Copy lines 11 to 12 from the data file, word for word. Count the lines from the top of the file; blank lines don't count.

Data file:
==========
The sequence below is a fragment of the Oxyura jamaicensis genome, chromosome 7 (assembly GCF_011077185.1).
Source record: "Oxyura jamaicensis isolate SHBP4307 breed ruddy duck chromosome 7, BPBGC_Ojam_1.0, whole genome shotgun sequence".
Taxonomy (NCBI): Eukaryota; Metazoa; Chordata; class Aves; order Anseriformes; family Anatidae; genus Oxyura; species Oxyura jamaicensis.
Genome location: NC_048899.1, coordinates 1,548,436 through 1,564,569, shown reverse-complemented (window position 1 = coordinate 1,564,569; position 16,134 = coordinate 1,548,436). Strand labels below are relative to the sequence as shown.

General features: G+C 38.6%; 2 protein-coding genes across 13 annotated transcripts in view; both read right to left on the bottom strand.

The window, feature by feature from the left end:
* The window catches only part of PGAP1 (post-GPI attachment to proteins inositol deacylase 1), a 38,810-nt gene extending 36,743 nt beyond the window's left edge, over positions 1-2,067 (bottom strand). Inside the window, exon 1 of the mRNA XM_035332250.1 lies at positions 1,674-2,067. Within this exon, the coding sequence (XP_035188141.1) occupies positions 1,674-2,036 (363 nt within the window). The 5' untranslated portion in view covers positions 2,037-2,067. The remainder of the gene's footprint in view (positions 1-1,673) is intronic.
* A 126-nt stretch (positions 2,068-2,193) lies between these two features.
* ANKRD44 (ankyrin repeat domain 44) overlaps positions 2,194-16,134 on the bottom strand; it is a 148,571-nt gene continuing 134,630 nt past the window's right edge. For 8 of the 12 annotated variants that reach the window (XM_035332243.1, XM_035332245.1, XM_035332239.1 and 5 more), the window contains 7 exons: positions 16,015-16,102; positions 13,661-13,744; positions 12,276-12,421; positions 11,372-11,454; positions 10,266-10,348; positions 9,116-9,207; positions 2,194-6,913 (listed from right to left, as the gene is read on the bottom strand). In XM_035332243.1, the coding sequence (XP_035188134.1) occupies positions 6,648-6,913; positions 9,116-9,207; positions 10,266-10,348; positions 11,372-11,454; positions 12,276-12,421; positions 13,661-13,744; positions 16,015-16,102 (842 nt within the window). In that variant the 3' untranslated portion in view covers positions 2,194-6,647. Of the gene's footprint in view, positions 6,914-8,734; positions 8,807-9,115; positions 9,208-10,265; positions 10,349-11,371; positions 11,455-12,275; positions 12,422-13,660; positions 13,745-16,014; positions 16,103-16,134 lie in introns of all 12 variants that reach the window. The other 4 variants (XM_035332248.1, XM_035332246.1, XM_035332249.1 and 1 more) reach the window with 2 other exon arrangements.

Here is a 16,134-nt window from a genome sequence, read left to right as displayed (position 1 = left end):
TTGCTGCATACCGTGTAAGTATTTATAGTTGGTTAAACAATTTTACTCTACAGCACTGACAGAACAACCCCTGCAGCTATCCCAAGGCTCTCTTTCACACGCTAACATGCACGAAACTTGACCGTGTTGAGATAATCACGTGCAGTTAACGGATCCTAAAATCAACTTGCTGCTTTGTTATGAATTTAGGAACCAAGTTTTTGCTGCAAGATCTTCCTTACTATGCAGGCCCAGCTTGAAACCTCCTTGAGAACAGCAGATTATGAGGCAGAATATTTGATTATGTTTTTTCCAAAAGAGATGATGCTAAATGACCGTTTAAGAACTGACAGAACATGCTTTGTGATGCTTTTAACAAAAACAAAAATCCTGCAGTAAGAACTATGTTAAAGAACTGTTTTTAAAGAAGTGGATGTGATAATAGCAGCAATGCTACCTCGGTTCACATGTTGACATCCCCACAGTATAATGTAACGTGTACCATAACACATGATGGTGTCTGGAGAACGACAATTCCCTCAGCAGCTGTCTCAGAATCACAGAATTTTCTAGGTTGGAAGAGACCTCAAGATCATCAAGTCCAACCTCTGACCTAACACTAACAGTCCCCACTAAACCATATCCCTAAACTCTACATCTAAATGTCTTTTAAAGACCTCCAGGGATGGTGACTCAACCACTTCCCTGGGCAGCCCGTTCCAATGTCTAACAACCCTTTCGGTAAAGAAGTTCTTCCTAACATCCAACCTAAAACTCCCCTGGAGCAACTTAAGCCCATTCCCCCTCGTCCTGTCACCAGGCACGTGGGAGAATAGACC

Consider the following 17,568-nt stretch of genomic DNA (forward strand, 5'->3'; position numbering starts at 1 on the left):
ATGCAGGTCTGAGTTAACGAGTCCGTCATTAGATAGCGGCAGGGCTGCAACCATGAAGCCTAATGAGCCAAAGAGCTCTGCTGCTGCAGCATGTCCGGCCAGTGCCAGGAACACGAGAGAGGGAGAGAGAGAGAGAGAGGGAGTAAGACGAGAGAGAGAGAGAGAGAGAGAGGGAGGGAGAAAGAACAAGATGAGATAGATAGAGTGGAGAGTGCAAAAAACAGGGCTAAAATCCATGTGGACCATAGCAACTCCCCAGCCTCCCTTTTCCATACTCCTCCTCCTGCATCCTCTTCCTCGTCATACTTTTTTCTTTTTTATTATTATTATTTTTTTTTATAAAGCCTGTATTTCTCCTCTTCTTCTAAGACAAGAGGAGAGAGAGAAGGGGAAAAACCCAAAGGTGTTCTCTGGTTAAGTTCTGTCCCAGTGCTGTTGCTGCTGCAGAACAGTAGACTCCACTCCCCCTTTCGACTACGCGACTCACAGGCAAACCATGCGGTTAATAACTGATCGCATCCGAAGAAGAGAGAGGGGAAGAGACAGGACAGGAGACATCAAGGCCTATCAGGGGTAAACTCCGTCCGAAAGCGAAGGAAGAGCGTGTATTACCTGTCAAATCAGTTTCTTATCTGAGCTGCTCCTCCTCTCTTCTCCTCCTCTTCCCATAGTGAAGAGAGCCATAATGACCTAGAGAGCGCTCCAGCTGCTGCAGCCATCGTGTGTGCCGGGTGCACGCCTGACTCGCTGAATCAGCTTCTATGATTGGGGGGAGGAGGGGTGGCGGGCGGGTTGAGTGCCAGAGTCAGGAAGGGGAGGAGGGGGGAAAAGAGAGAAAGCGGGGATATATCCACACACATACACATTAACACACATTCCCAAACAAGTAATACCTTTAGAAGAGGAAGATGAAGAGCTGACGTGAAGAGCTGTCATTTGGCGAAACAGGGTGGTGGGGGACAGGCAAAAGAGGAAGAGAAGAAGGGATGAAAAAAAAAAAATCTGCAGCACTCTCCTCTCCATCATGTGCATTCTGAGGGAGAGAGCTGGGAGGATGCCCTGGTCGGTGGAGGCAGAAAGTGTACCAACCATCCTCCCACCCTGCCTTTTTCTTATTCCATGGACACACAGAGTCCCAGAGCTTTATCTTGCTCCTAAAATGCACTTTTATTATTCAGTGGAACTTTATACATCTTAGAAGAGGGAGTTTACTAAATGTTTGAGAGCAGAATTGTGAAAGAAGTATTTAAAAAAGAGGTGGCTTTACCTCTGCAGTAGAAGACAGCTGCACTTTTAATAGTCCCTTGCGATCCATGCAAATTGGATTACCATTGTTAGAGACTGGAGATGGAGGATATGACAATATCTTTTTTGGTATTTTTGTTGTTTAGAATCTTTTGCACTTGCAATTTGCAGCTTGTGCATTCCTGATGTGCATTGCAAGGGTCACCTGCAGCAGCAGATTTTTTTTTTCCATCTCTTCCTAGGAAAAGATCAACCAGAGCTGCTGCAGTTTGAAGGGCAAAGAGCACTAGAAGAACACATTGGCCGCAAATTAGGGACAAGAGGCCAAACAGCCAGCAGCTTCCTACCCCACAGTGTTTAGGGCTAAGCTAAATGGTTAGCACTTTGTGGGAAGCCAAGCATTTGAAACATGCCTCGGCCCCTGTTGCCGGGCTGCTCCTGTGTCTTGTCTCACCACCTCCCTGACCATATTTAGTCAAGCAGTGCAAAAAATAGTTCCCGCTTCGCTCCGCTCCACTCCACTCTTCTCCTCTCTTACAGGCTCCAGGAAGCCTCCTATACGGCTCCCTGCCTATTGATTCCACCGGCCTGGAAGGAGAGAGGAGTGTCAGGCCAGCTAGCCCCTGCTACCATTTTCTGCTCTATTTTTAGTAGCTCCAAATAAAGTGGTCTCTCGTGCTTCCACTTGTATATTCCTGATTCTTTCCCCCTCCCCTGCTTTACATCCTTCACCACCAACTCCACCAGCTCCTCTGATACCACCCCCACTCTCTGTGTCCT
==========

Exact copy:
TTGCTGCATACCGTGTAAGTATTTATAGTTGGTTAAACAATTTTACTCTACAGCACTGACAGAACAACCCCTGCAGCTATCCCAAGGCTCTCTTTCACACGCTAACATGCACGAAACTTGACCGTGTTGAGATAATCACGTGCAGTTAACGGATCCTAAAATCAACTTGCTGCTTTGTTATGAATTTAGGAACCAAGTTTTTGCTGCAAGATCTTCCTTACTATGCAGGCCCAGCTTGAAACCTCCTTGAGAACAGCAGATTATGAGGCAGAATATTTGATTATGTTTTTTCCAAAAGAGATGATGCTAAATGACCGTTTAAGAACTGACAGAACATGCTTTGTGATGCTTTTAACAAAAACAAAAATCCTGCAGTAAGAACTATGTTAAAGAACTGTTTTTAAAGAAGTGGATGTGATAATAGCAGCAATGCTACCTCGGTTCACATGTTGACATCCCCACAGTATAATGTAACGTGTACCATAACACATGATGGTGTCTGGAGAACGACAATTCCCTCAGCAGCTGTCTCAGAATCACAGAATTTTCTAGGTTGGAAGAGACCTCAAGATCATCAAGTCCAACCTCTGACCTAACACTAACAGTCCCCACTAAACCATATCCCTAAACTCTACATCTAAATGTCTTTTAAAGACCTCCAGGGATGGTGACTCAACCACTTCCCTGGGCAGCCCGTTCCAATGTCTAACAACCCTTTCGGTAAAGAAGTTCTTCCTAACATCCAACCTAAAACTCCCCTGGAGCAACTTAAGCCCATTCCCCCTCGTCCTGTCACCAGGCACGTGGGAGAATAGACC

Consider the following 17,568-nt stretch of genomic DNA (forward strand, 5'->3'; position numbering starts at 1 on the left):